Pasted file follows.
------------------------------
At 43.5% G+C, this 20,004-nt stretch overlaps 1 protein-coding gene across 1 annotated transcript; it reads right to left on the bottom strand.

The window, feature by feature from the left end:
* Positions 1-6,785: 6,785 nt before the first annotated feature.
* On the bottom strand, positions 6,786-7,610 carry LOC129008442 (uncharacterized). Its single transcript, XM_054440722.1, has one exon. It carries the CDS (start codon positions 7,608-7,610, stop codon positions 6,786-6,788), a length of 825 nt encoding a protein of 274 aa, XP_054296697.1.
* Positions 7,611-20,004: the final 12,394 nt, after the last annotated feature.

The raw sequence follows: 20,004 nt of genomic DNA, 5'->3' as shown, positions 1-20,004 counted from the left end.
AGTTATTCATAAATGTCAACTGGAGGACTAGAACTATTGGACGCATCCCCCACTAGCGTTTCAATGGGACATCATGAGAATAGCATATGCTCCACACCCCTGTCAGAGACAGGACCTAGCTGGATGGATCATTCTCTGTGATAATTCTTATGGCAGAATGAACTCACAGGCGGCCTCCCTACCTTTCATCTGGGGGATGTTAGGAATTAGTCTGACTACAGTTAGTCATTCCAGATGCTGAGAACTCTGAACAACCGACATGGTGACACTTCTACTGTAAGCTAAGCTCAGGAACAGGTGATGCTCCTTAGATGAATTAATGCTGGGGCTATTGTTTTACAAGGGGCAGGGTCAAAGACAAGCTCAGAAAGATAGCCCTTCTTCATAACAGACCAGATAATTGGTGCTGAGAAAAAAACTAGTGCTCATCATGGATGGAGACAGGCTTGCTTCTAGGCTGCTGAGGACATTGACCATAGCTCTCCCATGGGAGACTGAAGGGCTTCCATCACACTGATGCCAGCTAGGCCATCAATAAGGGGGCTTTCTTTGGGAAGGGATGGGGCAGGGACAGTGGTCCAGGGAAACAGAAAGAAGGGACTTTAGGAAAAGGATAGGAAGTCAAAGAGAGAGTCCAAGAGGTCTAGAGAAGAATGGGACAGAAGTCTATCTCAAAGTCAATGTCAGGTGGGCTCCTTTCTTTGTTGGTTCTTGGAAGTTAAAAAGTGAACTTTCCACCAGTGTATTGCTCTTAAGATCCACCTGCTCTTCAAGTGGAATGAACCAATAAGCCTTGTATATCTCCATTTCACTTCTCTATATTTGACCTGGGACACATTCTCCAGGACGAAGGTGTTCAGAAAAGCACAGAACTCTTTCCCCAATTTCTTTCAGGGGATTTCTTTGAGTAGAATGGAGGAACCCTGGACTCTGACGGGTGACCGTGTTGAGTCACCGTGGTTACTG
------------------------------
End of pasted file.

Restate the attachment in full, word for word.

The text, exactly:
At 43.5% G+C, this 20,004-nt stretch overlaps 1 protein-coding gene across 1 annotated transcript; it reads right to left on the bottom strand.

The window, feature by feature from the left end:
* Positions 1-6,785: 6,785 nt before the first annotated feature.
* On the bottom strand, positions 6,786-7,610 carry LOC129008442 (uncharacterized). Its single transcript, XM_054440722.1, has one exon. It carries the CDS (start codon positions 7,608-7,610, stop codon positions 6,786-6,788), a length of 825 nt encoding a protein of 274 aa, XP_054296697.1.
* Positions 7,611-20,004: the final 12,394 nt, after the last annotated feature.

The raw sequence follows: 20,004 nt of genomic DNA, 5'->3' as shown, positions 1-20,004 counted from the left end.
AGTTATTCATAAATGTCAACTGGAGGACTAGAACTATTGGACGCATCCCCCACTAGCGTTTCAATGGGACATCATGAGAATAGCATATGCTCCACACCCCTGTCAGAGACAGGACCTAGCTGGATGGATCATTCTCTGTGATAATTCTTATGGCAGAATGAACTCACAGGCGGCCTCCCTACCTTTCATCTGGGGGATGTTAGGAATTAGTCTGACTACAGTTAGTCATTCCAGATGCTGAGAACTCTGAACAACCGACATGGTGACACTTCTACTGTAAGCTAAGCTCAGGAACAGGTGATGCTCCTTAGATGAATTAATGCTGGGGCTATTGTTTTACAAGGGGCAGGGTCAAAGACAAGCTCAGAAAGATAGCCCTTCTTCATAACAGACCAGATAATTGGTGCTGAGAAAAAAACTAGTGCTCATCATGGATGGAGACAGGCTTGCTTCTAGGCTGCTGAGGACATTGACCATAGCTCTCCCATGGGAGACTGAAGGGCTTCCATCACACTGATGCCAGCTAGGCCATCAATAAGGGGGCTTTCTTTGGGAAGGGATGGGGCAGGGACAGTGGTCCAGGGAAACAGAAAGAAGGGACTTTAGGAAAAGGATAGGAAGTCAAAGAGAGAGTCCAAGAGGTCTAGAGAAGAATGGGACAGAAGTCTATCTCAAAGTCAATGTCAGGTGGGCTCCTTTCTTTGTTGGTTCTTGGAAGTTAAAAAGTGAACTTTCCACCAGTGTATTGCTCTTAAGATCCACCTGCTCTTCAAGTGGAATGAACCAATAAGCCTTGTATATCTCCATTTCACTTCTCTATATTTGACCTGGGACACATTCTCCAGGACGAAGGTGTTCAGAAAAGCACAGAACTCTTTCCCCAATTTCTTTCAGGGGATTTCTTTGAGTAGAATGGAGGAACCCTGGACTCTGACGGGTGACCGTGTTGAGTCACCGTGGTTACTG